“Summertime and the livin’ is easy”
How weird to be a university student and football star when your baby sister is born! Arley’s youngest son was Willard Howard—always known as “Wit” or most often, “Easy.” He was named Willard after Jess Willard, who was the world heavyweight champion. After playing football two years at the local junior college, Tennessee Wesleyan, he got a football scholarship to Duke University. He was 24 when I was born. His Duke team played in the Rose Bowl the week before I was born, and lost 3-0 to the University of Southern California. It was a bitter pill to swallow for Arley, who might have ventured to Pasadena for the big game except for my imminent birth.
This photo shows Easy in pajamas, sitting in an Adirondack chair in our front yard, allegedly changing my diaper! I feel fairly confident it was completely staged. The photo appeared in the Duke & Duchess football program with the caption, “Old daddy Eaves.” My first publicity shot would have to be a diaper change!
Easy was always a bright spot in the family. Arley said he always woke up with a smile on his face. To know him was to love him. He was tall and handsome, casual and fun-loving, and always a loving person. At Duke he met and fell in love with a local beauty, Mildred Parker. She had dimples and a great laugh. After they married, he became an agent with the Federal Bureau of Investigation and spent over 20 years in eastern Kentucky. It all seemed so glamorous to us—and we loved hearing Easy tell stories about some of his dangerous cases in the Hatfield-McCoy part of the state. Their visits a couple of times a year were always fun! I liked this photo of him posing with Harriett, Arley and me at our house “on the hill.” Being singled out this way made me feel like I really was his kid sister.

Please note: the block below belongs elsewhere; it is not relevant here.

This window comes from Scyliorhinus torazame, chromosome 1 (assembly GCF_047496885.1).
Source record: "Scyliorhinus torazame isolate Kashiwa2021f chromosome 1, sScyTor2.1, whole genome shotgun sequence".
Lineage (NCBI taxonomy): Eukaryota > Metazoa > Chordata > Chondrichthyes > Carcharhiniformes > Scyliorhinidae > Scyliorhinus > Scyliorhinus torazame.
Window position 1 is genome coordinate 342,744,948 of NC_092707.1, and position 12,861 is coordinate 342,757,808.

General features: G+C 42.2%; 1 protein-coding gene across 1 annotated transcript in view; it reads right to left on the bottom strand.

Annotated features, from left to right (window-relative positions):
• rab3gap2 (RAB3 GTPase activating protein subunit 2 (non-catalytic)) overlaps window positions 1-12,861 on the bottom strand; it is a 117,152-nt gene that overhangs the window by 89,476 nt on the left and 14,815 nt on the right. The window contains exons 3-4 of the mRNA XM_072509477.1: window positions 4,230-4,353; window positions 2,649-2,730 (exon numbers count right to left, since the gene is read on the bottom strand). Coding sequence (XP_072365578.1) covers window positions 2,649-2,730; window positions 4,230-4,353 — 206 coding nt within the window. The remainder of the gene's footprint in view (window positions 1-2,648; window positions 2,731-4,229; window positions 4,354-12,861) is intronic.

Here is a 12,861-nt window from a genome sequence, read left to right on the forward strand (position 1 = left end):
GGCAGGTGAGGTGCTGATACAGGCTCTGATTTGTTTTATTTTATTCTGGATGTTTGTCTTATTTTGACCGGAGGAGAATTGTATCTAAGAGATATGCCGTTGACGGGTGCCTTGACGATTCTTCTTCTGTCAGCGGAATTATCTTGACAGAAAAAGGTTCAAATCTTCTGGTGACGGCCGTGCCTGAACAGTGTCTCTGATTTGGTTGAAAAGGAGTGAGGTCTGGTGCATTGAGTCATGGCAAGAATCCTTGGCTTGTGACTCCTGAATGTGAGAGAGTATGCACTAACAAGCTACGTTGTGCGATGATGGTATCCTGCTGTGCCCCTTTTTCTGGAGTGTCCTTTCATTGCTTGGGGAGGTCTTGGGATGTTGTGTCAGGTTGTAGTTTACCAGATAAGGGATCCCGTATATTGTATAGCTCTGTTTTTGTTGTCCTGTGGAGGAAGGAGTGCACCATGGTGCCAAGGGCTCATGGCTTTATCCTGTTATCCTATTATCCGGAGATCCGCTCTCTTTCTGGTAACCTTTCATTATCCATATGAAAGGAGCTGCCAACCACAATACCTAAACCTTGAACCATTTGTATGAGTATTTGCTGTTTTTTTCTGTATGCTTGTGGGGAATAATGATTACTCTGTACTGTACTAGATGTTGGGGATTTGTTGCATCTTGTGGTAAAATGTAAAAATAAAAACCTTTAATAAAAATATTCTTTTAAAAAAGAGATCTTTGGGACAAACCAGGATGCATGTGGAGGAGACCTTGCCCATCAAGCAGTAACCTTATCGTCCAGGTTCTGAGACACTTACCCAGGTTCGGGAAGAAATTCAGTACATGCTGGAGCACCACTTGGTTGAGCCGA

After Arley’s death, Easy and Mildred didn’t come to Athens often. They came for my wedding and little John was a junior attendant. We celebrated their 50th wedding anniversary with a lovely dinner party at John’s home in Nashville. We gathered for family funerals. I only visited them in Ashland, Kentucky once—one spring break when Heather, Patrick and I spent a few days with them.
By 2001, when I moved to Nashville, Mildred was gone and Easy was slipping into dementia. Still sweet and smiling and handsome. Those final months, I was able to visit him often at Barton House. Once I baked him one of Harriett’s traditional coconut cakes—three layers with the middle one tinted pink. It was Mildred’s very favorite. He seemed to remember it. This final picture was the last one we had together. John and I had gone to visit him at the hospital before he went back to Barton House.
He died on November 28, 2001 at age 86. Even then, he was completely Easy—handsome, smiling and loving!